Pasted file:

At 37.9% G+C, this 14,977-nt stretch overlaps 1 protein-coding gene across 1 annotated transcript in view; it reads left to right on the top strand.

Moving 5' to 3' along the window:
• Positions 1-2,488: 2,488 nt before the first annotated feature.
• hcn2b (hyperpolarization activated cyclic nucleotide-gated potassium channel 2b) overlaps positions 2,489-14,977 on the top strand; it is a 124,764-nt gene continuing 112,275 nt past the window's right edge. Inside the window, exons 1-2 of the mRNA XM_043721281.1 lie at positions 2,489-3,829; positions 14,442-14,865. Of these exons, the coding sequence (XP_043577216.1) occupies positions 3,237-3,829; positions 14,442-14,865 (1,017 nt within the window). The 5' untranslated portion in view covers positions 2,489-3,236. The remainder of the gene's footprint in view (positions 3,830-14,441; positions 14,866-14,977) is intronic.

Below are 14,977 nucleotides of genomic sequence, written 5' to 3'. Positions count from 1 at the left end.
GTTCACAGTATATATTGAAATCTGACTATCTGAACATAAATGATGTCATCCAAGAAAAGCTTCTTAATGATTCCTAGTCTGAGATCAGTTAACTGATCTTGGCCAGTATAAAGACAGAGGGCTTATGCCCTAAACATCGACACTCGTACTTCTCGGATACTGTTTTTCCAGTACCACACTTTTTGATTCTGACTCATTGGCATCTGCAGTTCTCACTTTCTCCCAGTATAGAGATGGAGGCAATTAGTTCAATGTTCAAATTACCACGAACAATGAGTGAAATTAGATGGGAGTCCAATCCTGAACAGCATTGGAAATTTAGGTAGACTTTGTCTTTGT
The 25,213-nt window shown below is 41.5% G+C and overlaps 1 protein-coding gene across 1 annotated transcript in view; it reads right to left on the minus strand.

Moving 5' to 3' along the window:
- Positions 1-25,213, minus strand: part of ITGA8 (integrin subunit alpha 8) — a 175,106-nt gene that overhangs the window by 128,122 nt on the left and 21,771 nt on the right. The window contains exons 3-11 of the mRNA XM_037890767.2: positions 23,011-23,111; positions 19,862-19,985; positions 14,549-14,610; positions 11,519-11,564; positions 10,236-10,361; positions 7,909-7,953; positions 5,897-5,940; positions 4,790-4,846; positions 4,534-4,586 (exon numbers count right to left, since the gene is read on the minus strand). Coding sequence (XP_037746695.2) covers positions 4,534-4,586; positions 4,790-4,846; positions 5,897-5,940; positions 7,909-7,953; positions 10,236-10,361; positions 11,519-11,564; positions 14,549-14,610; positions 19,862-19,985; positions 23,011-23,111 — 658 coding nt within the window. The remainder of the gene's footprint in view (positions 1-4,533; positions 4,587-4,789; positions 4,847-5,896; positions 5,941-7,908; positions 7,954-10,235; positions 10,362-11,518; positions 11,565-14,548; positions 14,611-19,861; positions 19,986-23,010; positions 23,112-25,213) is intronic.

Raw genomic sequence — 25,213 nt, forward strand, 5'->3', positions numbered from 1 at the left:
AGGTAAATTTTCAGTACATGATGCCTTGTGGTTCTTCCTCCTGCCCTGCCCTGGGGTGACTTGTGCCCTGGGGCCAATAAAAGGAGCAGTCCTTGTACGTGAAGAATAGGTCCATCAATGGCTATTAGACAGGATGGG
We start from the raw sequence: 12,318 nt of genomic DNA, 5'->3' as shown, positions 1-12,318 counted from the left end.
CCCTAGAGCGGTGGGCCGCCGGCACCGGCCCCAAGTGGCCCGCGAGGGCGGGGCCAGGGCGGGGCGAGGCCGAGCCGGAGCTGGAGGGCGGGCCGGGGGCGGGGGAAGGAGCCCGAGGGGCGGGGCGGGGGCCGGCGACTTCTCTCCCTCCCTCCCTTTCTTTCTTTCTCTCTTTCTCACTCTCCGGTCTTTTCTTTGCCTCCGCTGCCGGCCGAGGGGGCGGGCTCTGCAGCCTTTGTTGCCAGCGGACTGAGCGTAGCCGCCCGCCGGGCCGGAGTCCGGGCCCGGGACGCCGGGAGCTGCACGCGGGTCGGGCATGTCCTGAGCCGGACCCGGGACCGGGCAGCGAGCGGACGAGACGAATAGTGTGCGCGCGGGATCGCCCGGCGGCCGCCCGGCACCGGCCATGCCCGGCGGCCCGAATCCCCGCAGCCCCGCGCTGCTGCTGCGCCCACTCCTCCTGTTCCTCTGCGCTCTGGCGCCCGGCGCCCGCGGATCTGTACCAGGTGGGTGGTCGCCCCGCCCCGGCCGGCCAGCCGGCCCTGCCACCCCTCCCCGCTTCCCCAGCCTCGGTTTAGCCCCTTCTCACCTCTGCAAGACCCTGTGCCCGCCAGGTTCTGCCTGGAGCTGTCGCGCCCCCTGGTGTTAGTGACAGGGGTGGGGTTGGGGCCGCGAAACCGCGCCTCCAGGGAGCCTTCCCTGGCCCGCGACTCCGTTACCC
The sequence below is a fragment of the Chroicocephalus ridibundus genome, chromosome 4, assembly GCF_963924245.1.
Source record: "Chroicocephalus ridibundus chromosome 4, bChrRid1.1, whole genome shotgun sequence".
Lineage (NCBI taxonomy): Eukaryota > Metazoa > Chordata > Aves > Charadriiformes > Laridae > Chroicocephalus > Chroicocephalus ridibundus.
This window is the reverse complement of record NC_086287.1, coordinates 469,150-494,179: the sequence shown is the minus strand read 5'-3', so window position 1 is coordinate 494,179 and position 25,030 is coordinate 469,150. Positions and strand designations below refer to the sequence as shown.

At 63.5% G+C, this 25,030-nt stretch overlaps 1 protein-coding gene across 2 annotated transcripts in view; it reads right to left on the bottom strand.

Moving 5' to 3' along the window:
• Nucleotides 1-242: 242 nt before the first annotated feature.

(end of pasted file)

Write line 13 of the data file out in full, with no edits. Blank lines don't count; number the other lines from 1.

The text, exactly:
CCCTAGAGCGGTGGGCCGCCGGCACCGGCCCCAAGTGGCCCGCGAGGGCGGGGCCAGGGCGGGGCGAGGCCGAGCCGGAGCTGGAGGGCGGGCCGGGGGCGGGGGAAGGAGCCCGAGGGGCGGGGCGGGGGCCGGCGACTTCTCTCCCTCCCTCCCTTTCTTTCTTTCTCTCTTTCTCACTCTCCGGTCTTTTCTTTGCCTCCGCTGCCGGCCGAGGGGGCGGGCTCTGCAGCCTTTGTTGCCAGCGGACTGAGCGTAGCCGCCCGCCGGGCCGGAGTCCGGGCCCGGGACGCCGGGAGCTGCACGCGGGTCGGGCATGTCCTGAGCCGGACCCGGGACCGGGCAGCGAGCGGACGAGACGAATAGTGTGCGCGCGGGATCGCCCGGCGGCCGCCCGGCACCGGCCATGCCCGGCGGCCCGAATCCCCGCAGCCCCGCGCTGCTGCTGCGCCCACTCCTCCTGTTCCTCTGCGCTCTGGCGCCCGGCGCCCGCGGATCTGTACCAGGTGGGTGGTCGCCCCGCCCCGGCCGGCCAGCCGGCCCTGCCACCCCTCCCCGCTTCCCCAGCCTCGGTTTAGCCCCTTCTCACCTCTGCAAGACCCTGTGCCCGCCAGGTTCTGCCTGGAGCTGTCGCGCCCCCTGGTGTTAGTGACAGGGGTGGGGTTGGGGCCGCGAAACCGCGCCTCCAGGGAGCCTTCCCTGGCCCGCGACTCCGTTACCC